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International Socialism, Winter 1966/7


A Correspondent in Ghana

[The ‘New’ Ghana]


From International Socialism, No.27, Winter 1966/67, pp.6-7.
Transcribed & marked up by by Einde O’Callaghan for ETOL.


A correspondent in Ghana writes: The sorrow expressed by Harley, Commissioner of Police and Deputy Chairman of Ghana’s ruling National Liberation Council, at the news of the South African Prime Minister’s assassination is indicative of the direction the ‘New Ghana’ is taking. Since 24 February last, when the Nkrumah regime was ousted in a near-bloodless coup, Ghana has been fast moving in a rightward direction. Socialists do not have to engage in white-washing the CPP Government to be concerned at current developments in Ghana, and indeed in other parts of West Africa. One of a series of military coups that have taken place in Upper Volta, Togoland, Dahomey, Nigeria and Congo Kinshasa, Ghana’s police/army putsch represents a setback to the advancement of socialism and unity in Africa. Despite the corruption, sycophancy, nepotism, erosion of personal liberties and demagogy of the Nkrumah period, militants on the African continent, however mistaken in their views, looked to Ghana as a beacon, as a force in the front-line in the struggle against neo-colonialism.

Since 24 February, the baby and the bathwater have gone with a vengeance. Though, of course, accurate figures are not available, it is reasonable to surmise that the number of people held in ‘preventive detention’ (previously called ‘preventive custody’) exceeds the number of political opponents incarcerated in Nkrumah’s gaols. Laying the blame for Ghana’s undoubted economic ills at the door of the old regime rather than at that of the main culprits (current world cocoa prices – accounting for two thirds of Ghana’s exports – are one third of the 1957 level, while foreign-owned gold, diamond and bauxite mining firms and trading companies are making record profits), the governing NLC is bent on a policy of retrenchment – unemployment is estimated to treble by the end of 1966. The doors have been flung wide open to European and American capital and a procession of would-be investors are wined and dined at the expense of the Ghanaian workers, while the USA welcomes Ghana into the fold of the ‘free nations’ with PL 480. The unilateral abrogation of long-term contracts with the USSR and Eastern European countries has resulted in rising prices of imported foodstuffs (Ghana is far from self-supporting in food production) as Western goods replace those from the East. With the expulsion of Soviet technicians and advisers, a Russian-bought fishing fleet lies rusting in Tema port while the shortage of fresh and smoked fish becomes acute. State construction and industrial corporations are to be sold off at knock-down prices and Ghana’s emerging middle class is cock-a-hoop. The immediate post-coup euphoria is beginning to fade as the cost of living soars at an ever increasing rate and the date of the promised return to civilian rule is being pushed further back. The regime’s disregard, suspicion and contempt for the views of ordinary people is amply demonstrated by talk of the virtues of a no-party, ‘a-political’ regime and the return to positions of influence of politicians such as Busia who belonged to the discredited elitist United Party.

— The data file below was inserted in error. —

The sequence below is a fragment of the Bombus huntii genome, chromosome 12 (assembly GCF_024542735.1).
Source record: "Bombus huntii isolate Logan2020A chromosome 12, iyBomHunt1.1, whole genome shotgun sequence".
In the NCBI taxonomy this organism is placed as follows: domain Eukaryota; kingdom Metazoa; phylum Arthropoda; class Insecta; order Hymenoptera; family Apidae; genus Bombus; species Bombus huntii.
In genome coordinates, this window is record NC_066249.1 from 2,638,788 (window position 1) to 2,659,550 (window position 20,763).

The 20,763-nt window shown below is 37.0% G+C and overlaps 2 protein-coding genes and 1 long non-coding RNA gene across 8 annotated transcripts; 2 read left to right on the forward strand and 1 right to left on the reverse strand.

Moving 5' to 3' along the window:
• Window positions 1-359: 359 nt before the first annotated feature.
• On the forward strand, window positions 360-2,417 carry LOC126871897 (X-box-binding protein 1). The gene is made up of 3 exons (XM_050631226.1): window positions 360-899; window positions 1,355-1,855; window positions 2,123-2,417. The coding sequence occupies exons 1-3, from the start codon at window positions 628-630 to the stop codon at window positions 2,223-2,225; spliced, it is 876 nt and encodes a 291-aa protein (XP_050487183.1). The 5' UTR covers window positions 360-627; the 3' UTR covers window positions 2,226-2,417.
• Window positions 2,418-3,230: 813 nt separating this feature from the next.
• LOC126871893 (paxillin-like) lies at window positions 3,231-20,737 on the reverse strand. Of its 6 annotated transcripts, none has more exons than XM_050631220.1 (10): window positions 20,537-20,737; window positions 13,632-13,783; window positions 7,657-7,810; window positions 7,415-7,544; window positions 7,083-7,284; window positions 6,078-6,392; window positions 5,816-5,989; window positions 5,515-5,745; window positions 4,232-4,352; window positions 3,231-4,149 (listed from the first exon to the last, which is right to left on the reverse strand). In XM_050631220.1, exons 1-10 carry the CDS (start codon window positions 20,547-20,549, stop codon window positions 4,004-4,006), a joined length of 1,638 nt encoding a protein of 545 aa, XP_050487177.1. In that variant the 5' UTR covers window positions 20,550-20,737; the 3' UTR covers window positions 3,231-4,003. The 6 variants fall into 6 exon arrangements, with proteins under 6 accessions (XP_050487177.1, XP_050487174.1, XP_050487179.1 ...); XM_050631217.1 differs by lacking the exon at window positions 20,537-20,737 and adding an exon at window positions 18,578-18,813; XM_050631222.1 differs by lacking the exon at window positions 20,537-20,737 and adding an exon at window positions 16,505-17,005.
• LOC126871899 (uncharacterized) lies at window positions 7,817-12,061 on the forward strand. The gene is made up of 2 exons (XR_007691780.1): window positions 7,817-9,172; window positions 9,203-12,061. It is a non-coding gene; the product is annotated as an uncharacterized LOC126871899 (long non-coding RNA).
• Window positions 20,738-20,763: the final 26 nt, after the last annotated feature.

Despite the flurry of publicity when the return to freedom of the press was announced, recent decrees lay down penalties of £250 and/or one year’s imprisonment for the dissemination of ‘false reports and rumours,’ while, under the much heralded return to the ‘rule of law,’ people can be arrested and held indefinitely without charges preferred against them.

In its relations with other African countries, Ghana is now firmly lined up with the reactionary bloc of Ivory Coast, Senegal, Ethiopia and Malawi, reserving a special hatred for Sekou Touré’s Guinea. Also, the Ghana TUC announced its withdrawal from the AATUF (independent of both the WFTU and ICFTU) in which it was the moving force in the struggle for a united and militant African Labour movement. In its relations with the Soviet Bloc countries, Ghana recently expelled the Cuban Embassy, while relations with China are strained near to breaking point over alleged ‘Red Guard’ incidents at Accra Airport. With the power of the present regime resting uneasily on a combination of the tacit support of a majority of the population and the active support of an efficient military machine, the situation is extremely unstable but it is difficult to see how an effective opposition to the military dictatorship can develop. A return to the programme of the discredited CCP is ruled out, and the development of a politically conscious movement based on the urban working class and pledged to socialist alternatives will be a long and difficult task.

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